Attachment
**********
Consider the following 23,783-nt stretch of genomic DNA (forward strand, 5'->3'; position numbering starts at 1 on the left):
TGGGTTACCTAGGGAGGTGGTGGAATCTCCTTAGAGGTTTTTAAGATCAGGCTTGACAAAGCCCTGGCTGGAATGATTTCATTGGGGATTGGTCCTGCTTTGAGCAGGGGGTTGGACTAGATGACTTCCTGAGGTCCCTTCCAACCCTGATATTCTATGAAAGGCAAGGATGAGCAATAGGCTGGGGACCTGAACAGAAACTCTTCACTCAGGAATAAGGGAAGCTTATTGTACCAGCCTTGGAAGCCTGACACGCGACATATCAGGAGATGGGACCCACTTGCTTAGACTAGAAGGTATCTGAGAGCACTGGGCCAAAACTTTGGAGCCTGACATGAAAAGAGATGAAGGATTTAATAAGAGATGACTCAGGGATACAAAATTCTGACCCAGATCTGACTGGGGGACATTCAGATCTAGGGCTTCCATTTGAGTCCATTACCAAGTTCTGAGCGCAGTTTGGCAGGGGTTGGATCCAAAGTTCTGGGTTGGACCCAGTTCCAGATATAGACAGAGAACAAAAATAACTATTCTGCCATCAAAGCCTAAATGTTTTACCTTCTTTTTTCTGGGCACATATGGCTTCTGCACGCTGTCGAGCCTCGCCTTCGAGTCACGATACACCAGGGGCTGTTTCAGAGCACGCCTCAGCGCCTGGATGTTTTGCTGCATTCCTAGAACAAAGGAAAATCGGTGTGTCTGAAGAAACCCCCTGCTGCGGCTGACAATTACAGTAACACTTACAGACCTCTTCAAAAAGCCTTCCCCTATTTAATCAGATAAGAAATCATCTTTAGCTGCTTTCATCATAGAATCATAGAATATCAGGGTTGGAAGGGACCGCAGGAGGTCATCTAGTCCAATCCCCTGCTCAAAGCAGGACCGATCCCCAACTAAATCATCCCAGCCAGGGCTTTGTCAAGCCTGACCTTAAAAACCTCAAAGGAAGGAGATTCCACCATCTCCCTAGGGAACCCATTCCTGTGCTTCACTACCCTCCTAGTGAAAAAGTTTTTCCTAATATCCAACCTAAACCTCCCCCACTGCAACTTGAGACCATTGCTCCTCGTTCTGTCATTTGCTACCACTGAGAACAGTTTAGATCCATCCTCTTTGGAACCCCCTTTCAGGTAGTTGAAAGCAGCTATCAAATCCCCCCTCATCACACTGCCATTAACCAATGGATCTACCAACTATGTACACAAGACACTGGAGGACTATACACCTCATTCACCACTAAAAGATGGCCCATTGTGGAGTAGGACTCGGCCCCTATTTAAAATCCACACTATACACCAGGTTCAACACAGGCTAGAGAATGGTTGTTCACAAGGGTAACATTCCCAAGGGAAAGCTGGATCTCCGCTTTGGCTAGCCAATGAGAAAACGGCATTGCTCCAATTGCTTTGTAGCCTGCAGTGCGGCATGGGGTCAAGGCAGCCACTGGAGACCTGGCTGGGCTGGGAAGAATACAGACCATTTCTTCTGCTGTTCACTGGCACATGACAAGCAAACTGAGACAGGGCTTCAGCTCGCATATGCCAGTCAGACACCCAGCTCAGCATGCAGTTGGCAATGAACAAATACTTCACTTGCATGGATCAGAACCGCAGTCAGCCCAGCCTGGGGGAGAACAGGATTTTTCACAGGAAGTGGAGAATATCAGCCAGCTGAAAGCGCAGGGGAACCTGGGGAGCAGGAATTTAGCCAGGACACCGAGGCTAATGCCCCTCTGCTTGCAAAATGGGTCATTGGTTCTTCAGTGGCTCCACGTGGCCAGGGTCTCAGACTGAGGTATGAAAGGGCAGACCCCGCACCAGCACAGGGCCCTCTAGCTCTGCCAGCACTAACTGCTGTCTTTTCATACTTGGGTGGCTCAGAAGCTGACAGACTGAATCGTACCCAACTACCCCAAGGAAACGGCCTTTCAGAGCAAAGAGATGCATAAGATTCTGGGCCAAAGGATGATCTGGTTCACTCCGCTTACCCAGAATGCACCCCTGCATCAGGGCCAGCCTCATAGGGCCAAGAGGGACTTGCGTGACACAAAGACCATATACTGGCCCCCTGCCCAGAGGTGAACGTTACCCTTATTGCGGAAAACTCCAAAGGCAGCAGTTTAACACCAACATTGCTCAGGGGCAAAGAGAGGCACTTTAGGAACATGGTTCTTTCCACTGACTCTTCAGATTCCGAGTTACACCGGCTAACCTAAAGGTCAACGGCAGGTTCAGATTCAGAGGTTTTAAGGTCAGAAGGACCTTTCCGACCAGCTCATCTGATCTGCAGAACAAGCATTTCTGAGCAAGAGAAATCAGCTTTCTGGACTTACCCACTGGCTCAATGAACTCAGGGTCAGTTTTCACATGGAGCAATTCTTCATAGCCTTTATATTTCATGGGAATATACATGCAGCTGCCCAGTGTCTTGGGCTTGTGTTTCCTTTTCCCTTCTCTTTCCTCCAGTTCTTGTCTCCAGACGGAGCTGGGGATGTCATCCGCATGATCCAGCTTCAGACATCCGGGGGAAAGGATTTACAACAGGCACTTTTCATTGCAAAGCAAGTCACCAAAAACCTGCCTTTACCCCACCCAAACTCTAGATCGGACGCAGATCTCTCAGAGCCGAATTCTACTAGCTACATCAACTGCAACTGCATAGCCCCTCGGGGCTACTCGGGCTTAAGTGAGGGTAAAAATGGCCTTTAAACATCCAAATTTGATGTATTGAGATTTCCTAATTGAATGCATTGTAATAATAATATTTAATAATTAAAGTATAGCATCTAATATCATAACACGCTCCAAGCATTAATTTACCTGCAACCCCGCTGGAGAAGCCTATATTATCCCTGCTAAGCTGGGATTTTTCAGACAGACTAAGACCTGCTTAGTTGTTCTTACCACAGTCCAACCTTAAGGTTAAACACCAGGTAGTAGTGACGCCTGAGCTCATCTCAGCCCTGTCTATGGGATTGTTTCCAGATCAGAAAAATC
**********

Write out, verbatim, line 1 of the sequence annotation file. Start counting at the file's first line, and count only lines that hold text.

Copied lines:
Consider the following 23,783-nt stretch of genomic DNA (forward strand, 5'->3'; position numbering starts at 1 on the left):